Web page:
The epitome of the South African Christmas experience can easily be described as family and friends around the fire, screaming kids in the pool, glaring sunshine, ice-cold bubbles and not a care in the world. Swapping out boerewors and lamb chops for a succulent whole turkey on the fire is a wonderful way to to sprinkle traditional Christmas elements onto a ‘lekker’ local celebration.
According to Goffe-Wood, one of the challenges pitted to the contestants on Ultimate Braai Master, season 6, which launches on on 3 February 2019 and airs every Sunday at 4pm, was a whole turkey on the braai:
It was certainly an eventful challenge with some interesting flavors coming through. Turkey can be a difficult ingredient to get right when cooking in a conventional oven. By the time the dark meat is cooked to perfection the breast is dry & tasteless. But by taking the turkey apart and giving the white & dark meat different treatments over the coals – you will be pleasantly surprised at how wonderful a turkey can be. Crisp dark meat with a moist stuffing & smokey succulent breast.
Sharing his Christmas recipe from his latest book, “A Life Digested”, published by Quivertree, Goffe-Wood said this recipe is best accompanied by a good sparkling wine. “The festive season always seems to be the time for bubbles. In fact, you can drink bubbles all day long irrespective of what you eat, especially if you’re lucky enough to be surrounded by your nearest and dearest. In the words of Paul Simon, ‘these are the days of miracle and wonder’, so bring out your best gear – like the Klein Constantia MCC Brut or the Graham Beck Cuvée Clive. After all, if this is not a special occasion, what is?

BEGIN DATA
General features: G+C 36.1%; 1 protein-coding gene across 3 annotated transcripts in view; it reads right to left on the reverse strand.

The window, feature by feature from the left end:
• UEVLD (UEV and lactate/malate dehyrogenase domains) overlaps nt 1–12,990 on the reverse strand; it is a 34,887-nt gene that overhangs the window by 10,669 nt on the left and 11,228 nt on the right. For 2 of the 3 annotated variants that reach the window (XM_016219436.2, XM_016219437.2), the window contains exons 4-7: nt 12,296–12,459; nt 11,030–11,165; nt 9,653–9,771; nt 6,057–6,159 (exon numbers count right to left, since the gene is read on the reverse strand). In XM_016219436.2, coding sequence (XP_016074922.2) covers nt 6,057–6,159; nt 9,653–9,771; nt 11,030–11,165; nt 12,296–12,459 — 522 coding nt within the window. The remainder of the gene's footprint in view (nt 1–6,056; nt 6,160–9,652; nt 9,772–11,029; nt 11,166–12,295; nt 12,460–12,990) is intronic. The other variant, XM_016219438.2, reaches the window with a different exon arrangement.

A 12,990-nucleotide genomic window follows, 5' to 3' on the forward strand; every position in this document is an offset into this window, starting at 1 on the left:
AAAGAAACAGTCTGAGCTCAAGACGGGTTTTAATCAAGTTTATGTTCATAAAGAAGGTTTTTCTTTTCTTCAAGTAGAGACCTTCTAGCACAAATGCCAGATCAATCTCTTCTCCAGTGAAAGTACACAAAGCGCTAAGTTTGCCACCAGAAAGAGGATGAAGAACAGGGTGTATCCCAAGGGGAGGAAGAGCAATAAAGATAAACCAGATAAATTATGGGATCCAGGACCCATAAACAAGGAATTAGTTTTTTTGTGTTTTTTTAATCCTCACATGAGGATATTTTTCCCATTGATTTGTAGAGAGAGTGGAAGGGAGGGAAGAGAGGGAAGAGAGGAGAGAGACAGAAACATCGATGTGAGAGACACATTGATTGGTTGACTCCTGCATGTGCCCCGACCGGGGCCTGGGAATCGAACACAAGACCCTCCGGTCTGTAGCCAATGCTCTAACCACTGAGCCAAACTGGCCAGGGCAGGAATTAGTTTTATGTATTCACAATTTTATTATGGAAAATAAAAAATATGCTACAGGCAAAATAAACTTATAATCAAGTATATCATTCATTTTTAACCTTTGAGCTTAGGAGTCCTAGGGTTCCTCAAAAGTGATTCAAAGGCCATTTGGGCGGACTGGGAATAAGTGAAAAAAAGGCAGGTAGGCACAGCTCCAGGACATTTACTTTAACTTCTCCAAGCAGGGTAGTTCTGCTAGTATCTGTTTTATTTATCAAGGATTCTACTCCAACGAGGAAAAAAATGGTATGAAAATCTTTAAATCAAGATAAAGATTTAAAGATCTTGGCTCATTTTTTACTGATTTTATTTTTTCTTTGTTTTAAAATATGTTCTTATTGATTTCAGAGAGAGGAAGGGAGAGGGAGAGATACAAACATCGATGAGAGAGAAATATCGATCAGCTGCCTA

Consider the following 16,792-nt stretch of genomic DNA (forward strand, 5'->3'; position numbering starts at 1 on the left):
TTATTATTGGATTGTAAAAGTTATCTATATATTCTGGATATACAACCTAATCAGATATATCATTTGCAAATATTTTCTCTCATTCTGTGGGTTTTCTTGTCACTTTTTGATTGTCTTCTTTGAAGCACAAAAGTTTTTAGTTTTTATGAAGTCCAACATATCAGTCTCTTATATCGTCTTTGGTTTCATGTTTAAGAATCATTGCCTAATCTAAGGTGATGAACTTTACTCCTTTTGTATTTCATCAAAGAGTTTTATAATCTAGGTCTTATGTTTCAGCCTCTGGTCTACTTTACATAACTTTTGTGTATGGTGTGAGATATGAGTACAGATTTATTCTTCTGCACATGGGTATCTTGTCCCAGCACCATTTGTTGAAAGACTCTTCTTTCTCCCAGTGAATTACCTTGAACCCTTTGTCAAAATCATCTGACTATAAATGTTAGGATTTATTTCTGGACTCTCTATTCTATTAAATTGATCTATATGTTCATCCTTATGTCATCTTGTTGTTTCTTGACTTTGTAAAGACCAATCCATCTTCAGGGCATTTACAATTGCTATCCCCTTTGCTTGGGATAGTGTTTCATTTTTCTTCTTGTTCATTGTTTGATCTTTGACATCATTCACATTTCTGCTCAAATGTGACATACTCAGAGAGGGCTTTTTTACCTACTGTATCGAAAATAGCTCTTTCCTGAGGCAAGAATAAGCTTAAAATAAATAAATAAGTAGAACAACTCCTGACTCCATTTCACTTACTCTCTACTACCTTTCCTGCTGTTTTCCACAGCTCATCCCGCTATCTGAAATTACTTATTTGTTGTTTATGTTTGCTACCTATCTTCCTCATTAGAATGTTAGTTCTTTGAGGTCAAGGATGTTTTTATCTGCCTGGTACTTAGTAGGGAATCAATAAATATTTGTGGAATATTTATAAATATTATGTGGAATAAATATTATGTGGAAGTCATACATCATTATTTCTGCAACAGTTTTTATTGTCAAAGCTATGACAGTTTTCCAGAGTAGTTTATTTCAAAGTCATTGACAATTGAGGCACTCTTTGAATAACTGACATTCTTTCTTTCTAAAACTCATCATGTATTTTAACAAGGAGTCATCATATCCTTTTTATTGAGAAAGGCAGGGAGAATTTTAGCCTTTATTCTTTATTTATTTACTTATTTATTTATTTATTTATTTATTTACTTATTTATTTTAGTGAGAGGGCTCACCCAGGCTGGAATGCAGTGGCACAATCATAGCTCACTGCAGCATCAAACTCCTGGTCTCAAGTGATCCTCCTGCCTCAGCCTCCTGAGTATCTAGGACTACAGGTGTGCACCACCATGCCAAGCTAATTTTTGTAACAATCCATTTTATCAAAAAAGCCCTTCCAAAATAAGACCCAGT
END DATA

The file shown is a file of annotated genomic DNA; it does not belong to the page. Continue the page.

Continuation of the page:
How to cook Turkey on the Weber



  • 1 free-range turkey
  • 2 litres brine
  • 2 onions
  • 4 cloves garlic
  • 150g streaky bacon (or pancetta)
  • 50g butter
  • 100g chicken livers
  • 500g pork sausage meat
  • 1⁄4 loaf white bread
  • 3 eggs
  • 10g fresh sage
  • salt
  • pepper
  • olive oil


Day Before:

Cut off the turkey’s legs and thighs, remove the skin and bones.

Cut the meat into chunks and feed through a mincer.

Cut out the spine using poultry shears, leaving the breast on the bone.

Remove the wings (freeze the wings and backbone to use for stock in future).

Put the breast into brine and leave in the fridge overnight.

Finely chop the onions and garlic and dice the bacon/ pancetta.

Gently fry them in butter in a saucepan.

When the onions are translucent, remove and allow to cool.